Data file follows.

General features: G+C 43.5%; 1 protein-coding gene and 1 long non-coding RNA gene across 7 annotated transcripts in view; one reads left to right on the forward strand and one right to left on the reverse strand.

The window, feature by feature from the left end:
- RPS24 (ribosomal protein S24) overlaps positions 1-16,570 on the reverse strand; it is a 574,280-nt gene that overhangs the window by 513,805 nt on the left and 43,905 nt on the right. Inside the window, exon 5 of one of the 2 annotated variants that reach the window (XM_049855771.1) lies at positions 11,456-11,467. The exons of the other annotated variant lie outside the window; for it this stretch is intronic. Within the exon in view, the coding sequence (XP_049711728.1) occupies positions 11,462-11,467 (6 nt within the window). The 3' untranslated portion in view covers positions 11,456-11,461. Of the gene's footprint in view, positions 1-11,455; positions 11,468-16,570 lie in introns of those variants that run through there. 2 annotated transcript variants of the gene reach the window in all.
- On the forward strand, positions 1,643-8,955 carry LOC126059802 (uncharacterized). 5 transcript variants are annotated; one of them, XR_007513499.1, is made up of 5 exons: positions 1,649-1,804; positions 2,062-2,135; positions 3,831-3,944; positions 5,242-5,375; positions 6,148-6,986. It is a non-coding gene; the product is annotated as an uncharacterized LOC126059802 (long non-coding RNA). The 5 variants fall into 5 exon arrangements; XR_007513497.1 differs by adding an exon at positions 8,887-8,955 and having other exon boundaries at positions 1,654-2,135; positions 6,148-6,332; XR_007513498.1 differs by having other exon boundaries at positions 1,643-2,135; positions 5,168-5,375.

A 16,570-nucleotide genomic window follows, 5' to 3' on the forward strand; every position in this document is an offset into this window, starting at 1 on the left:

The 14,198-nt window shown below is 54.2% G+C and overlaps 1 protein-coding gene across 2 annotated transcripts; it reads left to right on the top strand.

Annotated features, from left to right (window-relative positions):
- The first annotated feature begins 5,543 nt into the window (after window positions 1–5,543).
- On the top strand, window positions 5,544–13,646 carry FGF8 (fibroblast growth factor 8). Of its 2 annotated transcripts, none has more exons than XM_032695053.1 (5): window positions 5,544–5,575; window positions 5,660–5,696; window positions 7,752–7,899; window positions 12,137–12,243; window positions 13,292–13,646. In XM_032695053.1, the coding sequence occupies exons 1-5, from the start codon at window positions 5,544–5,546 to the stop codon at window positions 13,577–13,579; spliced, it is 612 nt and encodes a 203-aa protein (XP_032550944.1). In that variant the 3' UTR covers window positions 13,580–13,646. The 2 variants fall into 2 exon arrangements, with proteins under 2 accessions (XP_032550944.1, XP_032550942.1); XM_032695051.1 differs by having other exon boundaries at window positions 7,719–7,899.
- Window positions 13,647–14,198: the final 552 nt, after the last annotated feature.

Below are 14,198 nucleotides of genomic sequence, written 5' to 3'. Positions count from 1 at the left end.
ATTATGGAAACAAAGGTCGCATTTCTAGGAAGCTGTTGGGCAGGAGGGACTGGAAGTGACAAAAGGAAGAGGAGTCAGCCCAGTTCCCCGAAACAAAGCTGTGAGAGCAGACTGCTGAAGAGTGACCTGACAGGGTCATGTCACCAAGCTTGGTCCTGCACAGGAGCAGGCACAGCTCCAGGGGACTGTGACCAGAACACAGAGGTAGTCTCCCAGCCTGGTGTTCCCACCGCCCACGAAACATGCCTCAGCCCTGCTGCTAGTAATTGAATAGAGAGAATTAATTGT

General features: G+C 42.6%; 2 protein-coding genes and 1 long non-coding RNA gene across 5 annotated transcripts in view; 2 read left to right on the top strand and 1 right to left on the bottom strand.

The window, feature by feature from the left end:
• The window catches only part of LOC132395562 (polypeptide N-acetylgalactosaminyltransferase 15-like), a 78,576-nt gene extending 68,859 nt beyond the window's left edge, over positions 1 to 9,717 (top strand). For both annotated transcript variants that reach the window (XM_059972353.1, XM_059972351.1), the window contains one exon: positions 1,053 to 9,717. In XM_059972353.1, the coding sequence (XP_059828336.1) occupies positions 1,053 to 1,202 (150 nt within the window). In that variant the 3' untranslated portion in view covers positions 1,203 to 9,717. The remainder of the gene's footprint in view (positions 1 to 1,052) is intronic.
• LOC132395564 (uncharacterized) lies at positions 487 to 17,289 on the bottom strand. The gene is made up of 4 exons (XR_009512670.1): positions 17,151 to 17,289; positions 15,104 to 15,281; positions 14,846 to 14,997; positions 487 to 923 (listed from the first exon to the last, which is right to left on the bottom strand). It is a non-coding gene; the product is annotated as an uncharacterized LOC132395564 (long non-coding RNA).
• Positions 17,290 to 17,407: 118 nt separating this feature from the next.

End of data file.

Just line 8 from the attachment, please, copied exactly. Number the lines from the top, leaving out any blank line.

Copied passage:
- The first annotated feature begins 5,543 nt into the window (after window positions 1–5,543).